August 3, 2020
According to the U.S. Energy Information Administration’s (EIA) State Energy Data System (SEDS), Illinois had the highest energy consumption in the Midwest and was the third-highest energy producer of any state in the region. In 2018, customers in Illinois consumed 4.0 quadrillion British thermal units (Btu) of energy, and 2.6 quadrillion Btu was produced in the state. Total energy production and consumption in Illinois each accounted for nearly 17% of the Midwest’s total.
The industrial sector consumed more energy in Illinois in 2018 than any other sector, and it accounted for nearly 30% of the total energy consumed in the state in that year. The transportation and residential sectors each accounted for 25% of end-use energy consumed in Illinois, and the commercial sector represented a little more than 20% of Illinois’s consumption. Energy consumption in Illinois was slightly higher than the national average on a per capita basis and slightly lower than the national average on a per-unit state gross domestic product basis.
Petroleum was the most consumed fuel in Illinois, and it accounted for almost 28% of total energy use in 2018. Illinois is home to a sprawling network of highways and railways, as well as the nation’s second-busiest commercial airport, O’Hare International. Natural gas accounted for 26% of energy consumed in Illinois in 2018. Nearly 80% of Illinois residents use natural gas as their primary heating fuel, according to census data. Nuclear energy accounted for 23% of total energy consumed in the state. More electricity is generated by nuclear power plants in Illinois than in any other state. More electric power was generated in Illinois in 2018 than was consumed in 2018 because some of the electric power generated in Illinois was transmitted to other states.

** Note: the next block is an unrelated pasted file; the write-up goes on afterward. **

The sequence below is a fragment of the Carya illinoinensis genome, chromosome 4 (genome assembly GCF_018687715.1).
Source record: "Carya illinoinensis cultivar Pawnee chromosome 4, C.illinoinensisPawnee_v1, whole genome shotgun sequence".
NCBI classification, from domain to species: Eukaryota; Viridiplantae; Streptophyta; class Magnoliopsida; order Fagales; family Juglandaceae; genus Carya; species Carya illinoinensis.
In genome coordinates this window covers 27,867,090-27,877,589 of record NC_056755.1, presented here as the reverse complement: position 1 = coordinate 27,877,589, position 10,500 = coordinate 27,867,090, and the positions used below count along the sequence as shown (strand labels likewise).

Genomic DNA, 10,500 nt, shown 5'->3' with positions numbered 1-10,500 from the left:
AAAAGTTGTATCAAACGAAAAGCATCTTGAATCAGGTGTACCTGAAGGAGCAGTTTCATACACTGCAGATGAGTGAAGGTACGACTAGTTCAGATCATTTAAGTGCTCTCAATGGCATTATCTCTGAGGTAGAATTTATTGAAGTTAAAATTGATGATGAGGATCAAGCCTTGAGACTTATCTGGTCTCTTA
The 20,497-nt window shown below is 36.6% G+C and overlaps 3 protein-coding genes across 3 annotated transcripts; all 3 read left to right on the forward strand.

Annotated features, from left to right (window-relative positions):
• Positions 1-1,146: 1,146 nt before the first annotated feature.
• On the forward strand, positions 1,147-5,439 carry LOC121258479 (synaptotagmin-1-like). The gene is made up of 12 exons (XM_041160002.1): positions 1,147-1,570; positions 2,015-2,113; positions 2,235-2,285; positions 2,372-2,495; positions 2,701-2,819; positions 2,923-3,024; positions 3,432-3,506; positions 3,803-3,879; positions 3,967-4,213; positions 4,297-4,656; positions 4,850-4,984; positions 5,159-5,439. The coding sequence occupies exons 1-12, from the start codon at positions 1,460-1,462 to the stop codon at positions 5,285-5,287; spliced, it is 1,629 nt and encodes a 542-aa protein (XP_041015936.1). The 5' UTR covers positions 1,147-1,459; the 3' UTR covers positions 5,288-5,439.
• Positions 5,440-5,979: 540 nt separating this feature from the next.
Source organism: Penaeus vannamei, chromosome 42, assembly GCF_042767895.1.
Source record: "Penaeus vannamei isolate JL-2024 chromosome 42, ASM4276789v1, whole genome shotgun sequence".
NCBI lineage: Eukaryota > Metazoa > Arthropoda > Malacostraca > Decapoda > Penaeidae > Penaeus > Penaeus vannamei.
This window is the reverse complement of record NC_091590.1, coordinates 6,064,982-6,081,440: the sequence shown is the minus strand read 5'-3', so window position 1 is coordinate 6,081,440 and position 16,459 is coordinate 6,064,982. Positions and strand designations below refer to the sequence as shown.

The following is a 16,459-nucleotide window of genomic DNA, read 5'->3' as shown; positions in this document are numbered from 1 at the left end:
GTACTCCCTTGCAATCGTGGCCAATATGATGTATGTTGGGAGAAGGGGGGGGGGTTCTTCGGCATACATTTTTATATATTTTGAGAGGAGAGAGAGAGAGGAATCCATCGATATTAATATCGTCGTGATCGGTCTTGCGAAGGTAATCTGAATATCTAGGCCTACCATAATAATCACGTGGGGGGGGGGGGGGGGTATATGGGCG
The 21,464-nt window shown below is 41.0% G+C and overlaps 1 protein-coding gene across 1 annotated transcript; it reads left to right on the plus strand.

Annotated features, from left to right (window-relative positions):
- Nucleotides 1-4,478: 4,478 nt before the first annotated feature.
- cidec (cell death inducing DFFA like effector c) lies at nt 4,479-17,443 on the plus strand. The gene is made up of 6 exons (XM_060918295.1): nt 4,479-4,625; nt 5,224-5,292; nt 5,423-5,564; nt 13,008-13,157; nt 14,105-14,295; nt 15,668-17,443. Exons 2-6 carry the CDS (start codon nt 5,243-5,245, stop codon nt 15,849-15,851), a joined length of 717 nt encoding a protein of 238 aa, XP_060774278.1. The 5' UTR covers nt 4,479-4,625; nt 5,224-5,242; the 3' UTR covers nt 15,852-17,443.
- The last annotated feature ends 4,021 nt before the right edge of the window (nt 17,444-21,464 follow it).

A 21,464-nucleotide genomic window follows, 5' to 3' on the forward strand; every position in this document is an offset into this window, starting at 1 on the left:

In 2018, almost 2.6 quadrillion Btu of energy was produced in Illinois. Coal accounted for nearly 43% of total energy production. Illinois contains about 15% of the nation’s economically recoverable coal reserves, second only to Wyoming, and it ranked fourth among the states in coal production in 2018. Illinois ranks second as a U.S. producer of bituminous coal, which is used to generate electricity and make steel.
In 2018, 15% of the energy produced in Illinois was from renewable sources. Illinois was the country’s third-largest ethanol producer and fourth-largest biodiesel producer in 2018. In 2019, wind-generated electricity in Illinois totaled 13.8 million megawatthours, more than in all but five states.
Illinois is home to several key components of energy infrastructure, especially near Chicago and Lake Michigan. Four petroleum refineries in Illinois have a combined refining capacity of 1 million barrels per day, the fourth highest of any state. Illinois also has 28 underground natural gas storage fields that provide more than 10% of the nation’s natural gas storage capacity, the second-largest share in the nation; only Michigan has more natural gas storage capacity.
Principal contributor: Brett Marohl
Original source: EIA.gov